The efficiency of the brain is a measure of the degree to which the neural, metabolic, and vascular systems work together collectively to perform cerebral function. The coordination of physiological events between these systems, which collectively comprise a functional unit of the brain, is believed to be an important marker of brain fitness. Concurrent multimodal hemodynamic and electrophysiological measurements offer the unique ability to quantify these neurovascular relationships and thereby investigate the properties of the cerebral functional unit. In this project, we propose to develop novel multimodal experimental and model-based analysis tools to characterize the properties of the cerebral functional unit. We hypothesize that multimodal characterization of the relationships between neural, metabolic, and vascular changes will provide more robust and intrinsic assessments of the brain in comparison to autonomous (single- modality) measurements alone. We will develop an analysis framework based on a bottom-up model of the cerebral functional unit that will allow us to better utilize the unique attributes of concurrent multimodal measurements. Our model will be applied to simultaneous non-invasive, near-infrared optical imaging (NIRS) and magnetoencephalography (MEG) measurements in order to develop, test, and refine our methods based on the application of our model to a set of somatosensory experiments.
The specific aims of this project are:
Aim 1. Integrate optical and MEG imaging systems to allow for concurrent neurovascular measurements. We will improve existing instrumentation, hardware, and analysis framework, which will allow for collection and coregistration of concurrent near-infrared optical (NIRS) and MEG signals.
Aim 2. Quantify the relationships between neural and hemodynamic evoked signals. Using a combination of visual and somatosensory stimulation paradigms with parametric inputs, we will experimentally investigate the canonical relationships between neural and vascular evoked responses.
Aim 3. Develop the cerebral functional unit model. We will develop and characterize an integrated multimodal model of the cerebral functional unit to incorporate information from concurrent neural and vascular measurements.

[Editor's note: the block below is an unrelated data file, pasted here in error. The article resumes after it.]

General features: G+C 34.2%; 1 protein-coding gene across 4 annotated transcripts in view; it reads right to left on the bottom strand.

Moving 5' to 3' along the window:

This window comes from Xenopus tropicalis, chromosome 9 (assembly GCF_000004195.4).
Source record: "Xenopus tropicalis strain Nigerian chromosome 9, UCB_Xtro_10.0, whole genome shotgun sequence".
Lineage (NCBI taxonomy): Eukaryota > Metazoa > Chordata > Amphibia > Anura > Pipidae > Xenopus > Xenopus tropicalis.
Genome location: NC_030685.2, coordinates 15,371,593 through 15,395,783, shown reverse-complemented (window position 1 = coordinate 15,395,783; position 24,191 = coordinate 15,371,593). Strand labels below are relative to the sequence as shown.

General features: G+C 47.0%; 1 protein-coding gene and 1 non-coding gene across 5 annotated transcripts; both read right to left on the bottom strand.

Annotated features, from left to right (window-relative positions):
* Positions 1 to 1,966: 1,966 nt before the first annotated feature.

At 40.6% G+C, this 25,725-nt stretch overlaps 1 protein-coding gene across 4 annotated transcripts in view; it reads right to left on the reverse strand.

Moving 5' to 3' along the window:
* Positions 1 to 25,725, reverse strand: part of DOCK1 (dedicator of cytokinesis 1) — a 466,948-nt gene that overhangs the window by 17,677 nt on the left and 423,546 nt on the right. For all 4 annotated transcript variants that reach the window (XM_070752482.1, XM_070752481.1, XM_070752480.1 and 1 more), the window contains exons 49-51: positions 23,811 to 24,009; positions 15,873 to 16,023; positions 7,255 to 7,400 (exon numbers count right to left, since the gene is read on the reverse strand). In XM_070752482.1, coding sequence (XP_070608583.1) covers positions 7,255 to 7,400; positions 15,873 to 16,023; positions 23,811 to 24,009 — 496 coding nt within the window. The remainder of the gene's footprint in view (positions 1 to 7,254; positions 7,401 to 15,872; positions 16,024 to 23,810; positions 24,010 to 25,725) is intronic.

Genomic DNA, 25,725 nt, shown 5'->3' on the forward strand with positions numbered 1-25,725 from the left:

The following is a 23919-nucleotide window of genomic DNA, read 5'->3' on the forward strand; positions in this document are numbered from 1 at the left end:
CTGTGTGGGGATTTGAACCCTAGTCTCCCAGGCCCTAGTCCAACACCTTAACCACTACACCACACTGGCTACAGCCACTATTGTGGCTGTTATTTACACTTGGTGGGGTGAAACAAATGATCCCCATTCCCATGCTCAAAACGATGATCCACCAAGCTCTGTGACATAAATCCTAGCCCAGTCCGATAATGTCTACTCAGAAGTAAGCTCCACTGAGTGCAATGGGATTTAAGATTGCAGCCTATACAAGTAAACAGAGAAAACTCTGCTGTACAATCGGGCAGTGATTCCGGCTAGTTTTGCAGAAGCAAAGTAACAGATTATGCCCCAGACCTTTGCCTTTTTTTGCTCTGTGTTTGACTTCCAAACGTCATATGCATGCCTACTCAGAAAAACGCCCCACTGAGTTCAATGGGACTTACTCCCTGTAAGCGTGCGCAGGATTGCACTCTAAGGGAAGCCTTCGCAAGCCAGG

Within a healthy brain, the neural, metabolic, and vascular systems are highly coupled to balance the use of energy by neural and synaptic processes and the supply of substrates and removal of waste products by the vascular system. While it is generally accepted that such coupling is important to the health of the brain, analysis and interpretation methods to investigate these effects have not been adequately developed to allow detailed characterization of these relationships. In particular, the utility of multimodal neuroimaging experiments can be improved by developing new analysis methodologies that are specific to the unique characteristics of concurrent multimodal measurements. We propose to develop a state-space model of the neural, metabolic, and vascular units of the brain that will allow us to statistically combine concurrent measurements from differing neuroimaging techniques, specifically near-infrared spectroscopy (NIRS) and magnetoencephalography (MEG), into a unified estimate of brain function. This model will provide a new tool to investigate and characterize the underlying relationships between neural, metabolic, and vascular physiology and will offer a novel framework for fusion of experimental multimodal information.
|Huppert, Theodore; Barker, Jeff; Schmidt, Benjamin et al. (2017) Comparison of group-level, source localized activity for simultaneous functional near-infrared spectroscopy-magnetoencephalography and simultaneous fNIRS-fMRI during parametric median nerve stimulation. Neurophotonics 4:015001|
|Schmidt, Benjamin T; Ghuman, Avniel S; Huppert, Theodore J (2014) Whole brain functional connectivity using phase locking measures of resting state magnetoencephalography. Front Neurosci 8:141|
|Abdelnour, Farras; Genovese, Christopher; Huppert, Theodore (2010) Hierarchical Bayesian regularization of reconstructions for diffuse optical tomography using multiple priors. Biomed Opt Express 1:1084-1103|
|Abdelnour, Farras; Huppert, Theodore (2010) A random-effects model for group-level analysis of diffuse optical brain imaging. Biomed Opt Express 2:1-25|
|Abdelnour, F; Schmidt, B; Huppert, T J (2009) Topographic localization of brain activation in diffuse optical imaging using spherical wavelets. Phys Med Biol 54:6383-413|
|Abdelnour, A Farras; Huppert, Theodore (2009) Real-time imaging of human brain function by near-infrared spectroscopy using an adaptive general linear model. Neuroimage 46:133-43|